THEY BELIEVE. Not just in God—that goes without saying—but also in His former colleague, a certain fallen angel you may have heard of. The rest of us may scoff, wondering, is this guy for real or what? Haven't we just been conditioned by heavy metal album art, biker tattoos, and the South Park movie to posit some sort of imaginary Devil? Isn't he just a convenient fiction, a figure of speech, a worn-out literary clich鿠Not according to some local authorities.
"We believe as Christians that there is a real and a physical Satan or manifestation of Satan, that he is a real person," says Rick Forcier, state director of the Christian Coalition of Washington. (We're as surprised as you that he took a call from this wicked paper.) The story goes back to the Bible, of course, in Genesis, where Lucifer was cast out of heaven for his ambition and disobedience. From a fundamentalist perspective, Forcier explains, if you believe in the good book, you believe in the Devil, too.
"He's real. He's a person," says Pastor Trevor Harris of the Shoreline Full Gospel Fellowship. Moreover, "He has a well-organized army," he continues, cohorts or minions or "demonic spirits on assignments" for Satan. "They're all over the place," he declares. But, Harris cautions, the devil himself is "not omnipresent" and certainly not an all-purpose excuse for our sins. "The devil never made you do anything," he concludes.
Forcier agrees that while Satan—who infamously seeks to lead us into temptation—is "able to put thoughts into our minds," we're still possessed of free will, and as such are "100 percent responsible" for our actions. Overlake Christian Church's Senior Pastor Rick Kingham puts it this way: "I think it's way too easy for people to constantly put the blame on the Devil, because most of the time the trouble we get into is because of our own failure or weakness."
SO EVEN IF SATAN is among us—at the Starbucks, in line for the ATM, cutting you off on the freeway in his Lexus—that doesn't excuse our moral transgressions.
Like other religious leaders surveyed for this story, Pastor Kingham does his best to finesse the issue of the Devil's existence. "The Bible is clear on who the Devil or Lucifer is," he says, adding, "I don't try to impose my own opinions" in sermons. "There's a large portion of the Christian church that puts a lot of emphasis on demons and on the Devil," he continues with an unmistakable marketing bent, "and then there are those who are more mainline, who wouldn't put as much emphasis on the Devil as on sin in a general sense." (These mainline denominations evidently include the Catholic Archdiocese of Seattle, which was unable to provide anyone to speak on the record about Satan.) Does the Devil then exist more as a metaphor for evil or as a helpful theological term for personifying man's free will/susceptibility-to-sin debate? "I think it's both," Kingham answers.
For Pastor Joseph Battistone of the Green Lake Church of Seventh-Day Adventists, the figure of Satan usefully serves as "the personification of tendencies within us." He adds, "There is an objective reality to evil," without wanting to specify its exact form. When a parishioner asks if that form can be the Devil, his response is, "Fine, we can do that."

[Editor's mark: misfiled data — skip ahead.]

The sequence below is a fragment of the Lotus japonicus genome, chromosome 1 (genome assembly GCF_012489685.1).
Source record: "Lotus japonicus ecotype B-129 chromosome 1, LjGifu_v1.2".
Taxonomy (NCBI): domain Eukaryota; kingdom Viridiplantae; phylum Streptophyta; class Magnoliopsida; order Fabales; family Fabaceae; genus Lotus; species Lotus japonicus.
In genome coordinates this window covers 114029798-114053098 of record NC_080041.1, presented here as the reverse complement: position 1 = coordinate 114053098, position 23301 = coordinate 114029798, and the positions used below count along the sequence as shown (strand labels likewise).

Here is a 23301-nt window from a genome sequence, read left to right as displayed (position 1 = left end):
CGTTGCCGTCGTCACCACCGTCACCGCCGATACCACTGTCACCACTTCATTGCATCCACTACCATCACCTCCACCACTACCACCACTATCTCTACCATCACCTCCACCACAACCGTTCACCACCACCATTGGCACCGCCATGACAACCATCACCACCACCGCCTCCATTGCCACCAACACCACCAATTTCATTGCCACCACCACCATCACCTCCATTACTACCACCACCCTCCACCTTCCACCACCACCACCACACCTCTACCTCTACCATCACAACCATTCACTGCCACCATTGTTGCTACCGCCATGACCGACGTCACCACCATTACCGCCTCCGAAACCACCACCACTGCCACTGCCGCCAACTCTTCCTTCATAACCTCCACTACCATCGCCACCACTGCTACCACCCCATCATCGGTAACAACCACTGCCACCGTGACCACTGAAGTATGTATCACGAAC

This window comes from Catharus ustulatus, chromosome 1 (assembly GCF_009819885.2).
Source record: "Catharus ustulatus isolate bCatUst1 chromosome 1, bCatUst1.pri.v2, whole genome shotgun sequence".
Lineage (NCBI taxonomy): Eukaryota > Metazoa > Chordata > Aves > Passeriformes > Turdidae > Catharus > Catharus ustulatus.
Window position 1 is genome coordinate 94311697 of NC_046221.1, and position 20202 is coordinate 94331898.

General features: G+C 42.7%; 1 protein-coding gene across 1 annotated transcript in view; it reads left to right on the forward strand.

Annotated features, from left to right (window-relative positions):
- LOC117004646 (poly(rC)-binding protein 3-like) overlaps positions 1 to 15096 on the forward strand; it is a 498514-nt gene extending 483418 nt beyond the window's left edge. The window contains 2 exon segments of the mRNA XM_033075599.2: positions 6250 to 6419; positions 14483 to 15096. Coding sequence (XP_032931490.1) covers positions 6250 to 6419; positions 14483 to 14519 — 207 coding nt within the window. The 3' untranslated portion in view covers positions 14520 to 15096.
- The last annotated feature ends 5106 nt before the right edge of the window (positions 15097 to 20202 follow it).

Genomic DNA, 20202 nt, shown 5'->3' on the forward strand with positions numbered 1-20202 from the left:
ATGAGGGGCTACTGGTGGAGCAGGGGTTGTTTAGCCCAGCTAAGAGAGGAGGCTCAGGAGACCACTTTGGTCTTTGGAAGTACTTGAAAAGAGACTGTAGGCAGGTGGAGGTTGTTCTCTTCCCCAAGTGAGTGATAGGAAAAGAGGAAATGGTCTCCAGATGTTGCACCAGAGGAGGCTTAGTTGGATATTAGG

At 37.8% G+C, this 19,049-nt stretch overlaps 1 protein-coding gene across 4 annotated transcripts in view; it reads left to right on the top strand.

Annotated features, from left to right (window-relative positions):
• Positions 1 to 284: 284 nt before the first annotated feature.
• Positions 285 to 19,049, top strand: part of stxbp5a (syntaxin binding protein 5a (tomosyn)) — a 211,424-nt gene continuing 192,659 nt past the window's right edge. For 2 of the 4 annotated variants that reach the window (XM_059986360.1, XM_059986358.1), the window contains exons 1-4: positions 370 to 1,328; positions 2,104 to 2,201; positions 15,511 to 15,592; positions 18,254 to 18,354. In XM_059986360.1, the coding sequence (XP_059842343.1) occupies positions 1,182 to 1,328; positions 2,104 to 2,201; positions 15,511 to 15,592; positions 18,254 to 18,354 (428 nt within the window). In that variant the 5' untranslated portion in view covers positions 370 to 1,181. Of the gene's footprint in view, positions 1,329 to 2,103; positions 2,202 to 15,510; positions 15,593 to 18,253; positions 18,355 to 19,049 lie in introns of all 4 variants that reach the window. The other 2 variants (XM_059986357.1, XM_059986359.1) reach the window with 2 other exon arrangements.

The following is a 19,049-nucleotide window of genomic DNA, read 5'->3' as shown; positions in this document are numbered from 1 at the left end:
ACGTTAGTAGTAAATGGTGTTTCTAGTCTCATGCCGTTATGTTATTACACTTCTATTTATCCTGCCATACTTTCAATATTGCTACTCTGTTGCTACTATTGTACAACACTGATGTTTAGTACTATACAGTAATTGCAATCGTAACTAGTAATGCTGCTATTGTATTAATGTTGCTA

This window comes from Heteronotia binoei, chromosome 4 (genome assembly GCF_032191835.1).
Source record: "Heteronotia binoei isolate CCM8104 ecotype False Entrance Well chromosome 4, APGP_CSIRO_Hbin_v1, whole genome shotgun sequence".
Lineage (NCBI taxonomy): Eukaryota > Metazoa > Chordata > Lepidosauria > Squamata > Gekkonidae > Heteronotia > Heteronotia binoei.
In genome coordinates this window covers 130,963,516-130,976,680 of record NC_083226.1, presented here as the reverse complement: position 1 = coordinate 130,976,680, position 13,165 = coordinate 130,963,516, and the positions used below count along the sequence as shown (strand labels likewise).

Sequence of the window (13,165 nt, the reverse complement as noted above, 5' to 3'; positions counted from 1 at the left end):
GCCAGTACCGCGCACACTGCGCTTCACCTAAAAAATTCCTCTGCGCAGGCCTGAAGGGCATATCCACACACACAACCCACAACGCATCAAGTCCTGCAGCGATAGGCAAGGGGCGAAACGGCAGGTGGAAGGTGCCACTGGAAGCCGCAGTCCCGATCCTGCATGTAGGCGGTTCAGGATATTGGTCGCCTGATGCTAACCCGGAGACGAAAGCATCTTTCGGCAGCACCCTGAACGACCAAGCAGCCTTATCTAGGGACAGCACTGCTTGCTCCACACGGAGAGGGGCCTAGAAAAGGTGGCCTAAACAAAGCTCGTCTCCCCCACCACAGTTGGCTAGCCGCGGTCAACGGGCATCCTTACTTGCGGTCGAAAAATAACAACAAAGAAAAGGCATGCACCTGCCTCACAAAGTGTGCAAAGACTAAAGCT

Unsurprisingly, the farther one traverses across the Christian theological spectrum, the less room is accorded the Devil. Up at Capitol Hill's liberal First Christian Church of Seattle (Disciples of Christ), Pastor Peter Cornell-Drury says, "Personally, I'm really not that concerned about whether there's a literal Devil, and frankly, I kind of don't buy it." Emphasizing themes of personal responsibility and free will shared by fundamentalists, he concludes, "I view the Devil as a metaphor, to the extent that it's a helpful device for folks to talk about evil." In this sense, Satan is "a kind of concrete image," in such discussions.
OVER THE FENCE in another theological system, Rabbi H. David Rose of Mercer Island's Herzl-Ner Tamid Conservative Congregation says that the Devil is mainly a distant textual entity, and even there he's a minor player. "What's quite noticeable in the Book of Job is that Satan doesn't go and do whatever Satan wants to Job; Satan has to apply to God for permission," Rose observes. "In my theology, [the Devil] has no place other than symbolic."
As symbol, however, Satan turns out to be an enduringly viable and potent presence. In most theistic schemes (Devil worship excluded), he's the tempter, the whisperer, the little cartoon figure standing on one shoulder who eggs you on—then conveniently disappears when it's time for you to assume responsibility for your own misdeeds. He plays a necessary role in the drama of free will we stage inside our head. He's an ever-changeable signifier whose exact attributes, powers, and meanings have shifted over the years—and we keep redefining them. As the saying goes, the Devil assumes many forms and goes by many names. Mainly, he's whatever we want him to be, whatever suits our needs.
Accordingly, whether writing sermons, newspaper stories, movies, or music, Satan's lure is inescapable and his currency undeniable. Thousands upon thousands of films, pop songs, and books contain one of his many various monikers in their title (just try searching Amazon, IMDB, or CDNow). He's a staple of motion pictures, plays, and opera—as enduring as any character in artistic creation (which includes the Bible, if you like). Think of Faust and Paradise Lost (or The Devil's Advocate, if you must). He's a trope of literature and everyday discourse. We turn to him like a page out of Roget's. He's part of the vernacular, in the words we speak, in the curses we utter—even in our prayers, as in "protect me from." Figure of speech is right; the Devil is finally no less real than the term itself.
Read the exclusive Seattle Weekly interview with the Prince of Darkness himself.